Dotzler: That is a problem. In fact, in the bill -- and I disagree with this component -- it requires them to put a sticker on the outside of the vehicle stating that smoking can't be allowed there and a phone number so people can report that that individual is smoking. And I don't think that's what our country should be about, that we're going to rat out our neighbors? I mean, it says right in the bill, in the House bill and the Senate bill, that the number needs to be on there that you can report an individual smoking in that vehicle.

Petersen: I think there has been a lot of confusion over the enforcement issue. Other states, there's 22 states that have done statewide smoke-free air acts and they aren't having any problem with enforcement really. It's a complaint driven enforcement system. One state had like less than 100 complaints the first year it was implemented and we do have information for the Department of Public Health to educate consumers and the workforce about the legislation. It's not going to be rocket science for Iowans to figure out what they can and can't do in a public place.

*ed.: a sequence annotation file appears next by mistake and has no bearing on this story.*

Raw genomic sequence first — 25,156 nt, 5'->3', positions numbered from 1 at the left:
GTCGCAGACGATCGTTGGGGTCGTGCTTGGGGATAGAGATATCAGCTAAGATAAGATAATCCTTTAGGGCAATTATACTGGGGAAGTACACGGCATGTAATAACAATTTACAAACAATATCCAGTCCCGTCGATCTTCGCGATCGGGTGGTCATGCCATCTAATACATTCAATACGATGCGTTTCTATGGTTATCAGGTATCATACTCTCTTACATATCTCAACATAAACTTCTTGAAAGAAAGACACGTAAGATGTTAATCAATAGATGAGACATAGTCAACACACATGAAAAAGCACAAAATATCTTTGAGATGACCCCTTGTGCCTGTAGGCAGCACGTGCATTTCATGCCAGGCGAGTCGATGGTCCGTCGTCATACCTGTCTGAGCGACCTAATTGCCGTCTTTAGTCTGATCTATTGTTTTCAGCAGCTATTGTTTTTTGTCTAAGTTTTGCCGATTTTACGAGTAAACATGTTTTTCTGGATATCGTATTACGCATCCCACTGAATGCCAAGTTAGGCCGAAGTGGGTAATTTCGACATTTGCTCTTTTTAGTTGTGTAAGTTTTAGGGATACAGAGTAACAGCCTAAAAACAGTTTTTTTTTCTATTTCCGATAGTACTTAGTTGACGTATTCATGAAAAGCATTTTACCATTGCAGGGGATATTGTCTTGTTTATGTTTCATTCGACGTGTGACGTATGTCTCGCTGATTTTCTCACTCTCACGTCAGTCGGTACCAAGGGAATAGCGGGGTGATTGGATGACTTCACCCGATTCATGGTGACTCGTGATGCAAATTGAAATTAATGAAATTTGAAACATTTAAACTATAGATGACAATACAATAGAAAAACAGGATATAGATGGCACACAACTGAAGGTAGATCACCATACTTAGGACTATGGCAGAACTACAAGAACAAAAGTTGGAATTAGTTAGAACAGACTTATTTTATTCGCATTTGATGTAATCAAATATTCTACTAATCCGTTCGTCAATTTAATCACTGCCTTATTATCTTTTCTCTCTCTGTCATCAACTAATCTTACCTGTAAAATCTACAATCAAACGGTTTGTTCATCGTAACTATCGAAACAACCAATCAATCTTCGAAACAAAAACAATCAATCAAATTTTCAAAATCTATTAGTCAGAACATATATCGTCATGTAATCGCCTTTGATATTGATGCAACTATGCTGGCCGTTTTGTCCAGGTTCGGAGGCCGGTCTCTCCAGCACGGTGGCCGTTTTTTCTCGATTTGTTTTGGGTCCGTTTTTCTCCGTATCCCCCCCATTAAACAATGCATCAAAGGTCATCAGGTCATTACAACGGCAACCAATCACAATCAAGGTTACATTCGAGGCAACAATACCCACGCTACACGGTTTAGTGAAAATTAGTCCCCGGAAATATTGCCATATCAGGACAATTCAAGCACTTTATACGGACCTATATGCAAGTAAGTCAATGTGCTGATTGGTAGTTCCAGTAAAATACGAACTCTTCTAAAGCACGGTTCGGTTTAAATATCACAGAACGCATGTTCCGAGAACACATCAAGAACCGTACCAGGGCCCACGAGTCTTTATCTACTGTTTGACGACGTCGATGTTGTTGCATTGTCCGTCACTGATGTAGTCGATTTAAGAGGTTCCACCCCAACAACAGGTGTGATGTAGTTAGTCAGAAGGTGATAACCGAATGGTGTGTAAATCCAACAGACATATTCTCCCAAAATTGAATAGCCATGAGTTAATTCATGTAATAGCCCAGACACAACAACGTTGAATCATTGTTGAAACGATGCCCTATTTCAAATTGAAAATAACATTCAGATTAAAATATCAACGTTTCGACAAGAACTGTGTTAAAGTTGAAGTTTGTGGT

Borg: But does it hit upon me to rat upon somebody then? Is that how a complaint is filed?

Petersen: If you were a bar owner, per say, and someone is disruptive in your bar and you have to call the police, that they're getting out of line, if you're a bar owner and someone is smoking you tell them that smoking is not allowed. If they don't agree with you, you can call in enforcements to help you.

Glover: You both have been around the legislature for quite a while. Give me a prediction. After all this discussion and after all the various proposals that have flooded through what are you going to end up with? What are Iowans going to face come July about smoking indoors, Representative Petersen?

Petersen: Well, I hope we come up with a very comprehensive smoke-free air act that covers as much of the workforce as possible. I'd like to see the casino exemption go away or be tightened substantially. One of the things that bar and restaurant owners in my district have said is we don't want local control, we'd like a uniform playing field and I think that casinos need to have a uniform playing field as well especially in their restaurants and bars in their facilities.

Glover: Senator Dotzler, same question to you. You've been around the legislature for a good little while. After all is said and done what is going to end up with this? What kind of a law are Iowans going to have?